Monday, January 22nd, 2018

Keeping culturally aware

Posted on February 23, 2016 in Community
By USM Free Press

By Thomas Fitzgerald

There have been decades of university news stories in the Portland and Gorham area dating  back before students ever had a place that they could even call USM home. Although clothing, hair, music and many trends have gone in and out of style, there is a common theme that has risen throughout the news archives that seems like it has been getting a great amount of attention, but very little solution. This theme is discrimination.

Whether it is an article that is reporting on a discriminatory act or an article that is trying to raise awareness, it is something that is going to be inevitably engraved in our society if the trends of history remain constant.

When the school that we now attend was formerly called The University of Maine Portland-Gorham, an article published in the Feb. 8, 1972 student paper titled The Observer had been released titled “DIsguised Racism.”

This article examined the fact that the Board of Trustees voted that all Native American students were to be allowed free tuition, room and board if they met the qualifications to attend college. This was a rather exciting time for a lot of students who felt that they would be able to pursue educational dreams further that ever before.

However, there were some citizens in the community who felt like this exciting movement was not exactly fair. A group of citizens who felt that this was an act of “discrimination,” did not stand for it, and it was an unfortunate reality of the present situation that the average Maine Indian was not getting the respect that they deserve.

If programs are put in place to help a specific group of people, is always going to be discrimination? There are scholarships put in place for people who have high grades and class, scholarships that help students in low income areas, scholarships that reward athletes. If there are specifications put in place for scholarships helping students, then isn’t every scholarship technically discrimination?

Fortunately for Maine, the Native American Waiver and Educational program is a prominent part of enrollment, and all qualifying students that are Native American can attend college in the University of Maine system regardless of their financial standing.

Despite a fortunate ending to the situation, there still leaves unanswered questions as to why people do not stand up and support others when is an opportunity to help.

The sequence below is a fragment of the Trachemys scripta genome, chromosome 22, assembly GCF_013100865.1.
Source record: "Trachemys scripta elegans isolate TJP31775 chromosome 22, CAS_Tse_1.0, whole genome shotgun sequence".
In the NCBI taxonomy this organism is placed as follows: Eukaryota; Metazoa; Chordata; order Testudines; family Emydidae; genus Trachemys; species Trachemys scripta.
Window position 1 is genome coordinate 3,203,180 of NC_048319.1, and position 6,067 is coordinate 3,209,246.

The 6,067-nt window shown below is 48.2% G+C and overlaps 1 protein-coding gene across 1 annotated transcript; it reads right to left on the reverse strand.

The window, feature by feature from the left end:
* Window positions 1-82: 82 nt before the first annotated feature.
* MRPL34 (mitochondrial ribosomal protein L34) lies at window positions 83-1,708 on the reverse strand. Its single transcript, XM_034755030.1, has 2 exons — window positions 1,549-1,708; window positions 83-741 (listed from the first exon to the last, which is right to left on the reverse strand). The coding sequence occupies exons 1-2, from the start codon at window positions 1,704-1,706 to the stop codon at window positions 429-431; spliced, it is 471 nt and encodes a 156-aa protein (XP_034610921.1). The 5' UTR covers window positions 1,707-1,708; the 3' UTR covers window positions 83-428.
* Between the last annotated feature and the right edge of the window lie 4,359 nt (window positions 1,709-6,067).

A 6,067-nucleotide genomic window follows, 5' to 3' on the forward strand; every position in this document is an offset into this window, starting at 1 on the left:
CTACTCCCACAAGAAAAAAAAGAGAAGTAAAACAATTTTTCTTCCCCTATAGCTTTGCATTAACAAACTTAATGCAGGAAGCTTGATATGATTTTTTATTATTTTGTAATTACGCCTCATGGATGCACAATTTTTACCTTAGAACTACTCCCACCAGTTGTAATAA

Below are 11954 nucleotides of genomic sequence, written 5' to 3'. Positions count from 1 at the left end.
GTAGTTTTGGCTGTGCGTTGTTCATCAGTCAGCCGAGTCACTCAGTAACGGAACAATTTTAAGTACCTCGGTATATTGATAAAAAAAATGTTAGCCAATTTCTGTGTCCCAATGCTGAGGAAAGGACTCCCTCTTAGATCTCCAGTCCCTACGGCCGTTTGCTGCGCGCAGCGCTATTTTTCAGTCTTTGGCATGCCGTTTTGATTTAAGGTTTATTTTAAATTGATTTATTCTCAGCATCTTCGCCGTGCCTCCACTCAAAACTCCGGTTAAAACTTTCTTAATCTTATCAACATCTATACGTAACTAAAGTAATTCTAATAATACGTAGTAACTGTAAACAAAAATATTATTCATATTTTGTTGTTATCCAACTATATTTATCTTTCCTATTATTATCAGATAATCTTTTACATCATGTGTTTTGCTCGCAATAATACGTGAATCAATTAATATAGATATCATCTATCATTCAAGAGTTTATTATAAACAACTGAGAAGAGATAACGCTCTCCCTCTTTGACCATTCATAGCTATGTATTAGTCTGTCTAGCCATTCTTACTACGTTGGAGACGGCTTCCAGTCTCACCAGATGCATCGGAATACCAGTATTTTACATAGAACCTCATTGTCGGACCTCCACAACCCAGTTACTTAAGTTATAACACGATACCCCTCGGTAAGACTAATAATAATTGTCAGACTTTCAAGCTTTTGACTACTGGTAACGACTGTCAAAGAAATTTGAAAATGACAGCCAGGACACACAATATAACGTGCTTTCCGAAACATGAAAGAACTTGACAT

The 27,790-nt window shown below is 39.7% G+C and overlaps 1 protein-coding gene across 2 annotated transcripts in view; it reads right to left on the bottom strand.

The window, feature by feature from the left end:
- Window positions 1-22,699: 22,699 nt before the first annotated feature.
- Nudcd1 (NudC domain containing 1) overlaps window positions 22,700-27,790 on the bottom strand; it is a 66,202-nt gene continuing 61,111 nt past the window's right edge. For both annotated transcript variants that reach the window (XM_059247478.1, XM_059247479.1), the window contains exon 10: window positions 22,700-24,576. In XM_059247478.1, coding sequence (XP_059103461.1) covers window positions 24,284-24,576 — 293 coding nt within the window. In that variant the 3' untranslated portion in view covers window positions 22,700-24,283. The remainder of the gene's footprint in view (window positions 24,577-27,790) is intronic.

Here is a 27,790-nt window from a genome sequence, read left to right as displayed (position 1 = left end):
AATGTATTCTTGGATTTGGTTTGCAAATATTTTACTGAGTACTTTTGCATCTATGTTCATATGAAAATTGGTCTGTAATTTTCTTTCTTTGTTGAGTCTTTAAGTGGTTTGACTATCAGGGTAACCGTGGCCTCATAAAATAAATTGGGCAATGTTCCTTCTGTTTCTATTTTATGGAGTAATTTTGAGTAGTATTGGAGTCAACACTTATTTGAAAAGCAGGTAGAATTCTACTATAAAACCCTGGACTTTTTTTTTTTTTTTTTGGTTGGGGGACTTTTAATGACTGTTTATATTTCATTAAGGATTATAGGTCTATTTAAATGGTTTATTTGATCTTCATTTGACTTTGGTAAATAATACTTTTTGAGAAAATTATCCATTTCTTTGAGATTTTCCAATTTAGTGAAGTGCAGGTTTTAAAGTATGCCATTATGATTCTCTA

This point leads to the long lasting debate regarding the respect and equality that refugees and asylum seekers may not have been receiving upon their entry into the United States. However, this debate should not be too far off from the disguised racism that came about during the struggle for Native American education.

A refugee is not a person who has entered our country by choice but is instead an individual who is forced to leave their country as a means to escape war, persecution or disaster. It seems to often the average citizen who is not fully aware of what is happening beyond the United States will jump to conclusions that they are here by choice, but do not consider the fact that they may also be very unhappy with the fact that they were transported to a foreign country that has different cultures, customs and most importantly language.

It seems as though empathy, humility and respect become compromised when a desperate situation arises and the people who show their true colors in these times are the unaccepting. What seems even more shocking is the lack of support that these individuals is being broadcasted by politicians and Governor Paul LePage is not afraid to be blunt about his opinion.

LePage has been adamant that Maine is not a place that is welcoming to people in need like asylum seekers,, and stated back November that he was opposed to President Obama’s plan to house 10,000 refugees. What stands out even greater about his stance on all of this, is that has no control over the regulation of immigration in Maine and is just expressing his opinions

Headlines were made by LePage as recently as last week, when he reiterated that it was not safe to let refugees into our state and used an educated guess when saying that they would bring a disease called the “ziki fly,” which was intended to be directed toward the zika virus that has been locally spreading.

“What happens is you get hepatitis C, tuberculosis, AIDS, HIV, the “ziki fly,”all these other foreign type of diseases that find a way to our land.” Was the official statement by LePage regarding this issue, and got such an opposed opinion from the members of the crowd that he was being booed and heckled.

Humanity is clearly getting lost in the fray when people in need come to Maine, and it is upsetting that the man leading our voice is spreading an uneducated, and unpopular message. As years have progressed, it does not seem as though discrimination has improved. It has only shifted gears to different groups of people who are desperately in need and it is sad that we can not stand together as Mainers to assure the words of our politicians are not being mistaken for our true feelings.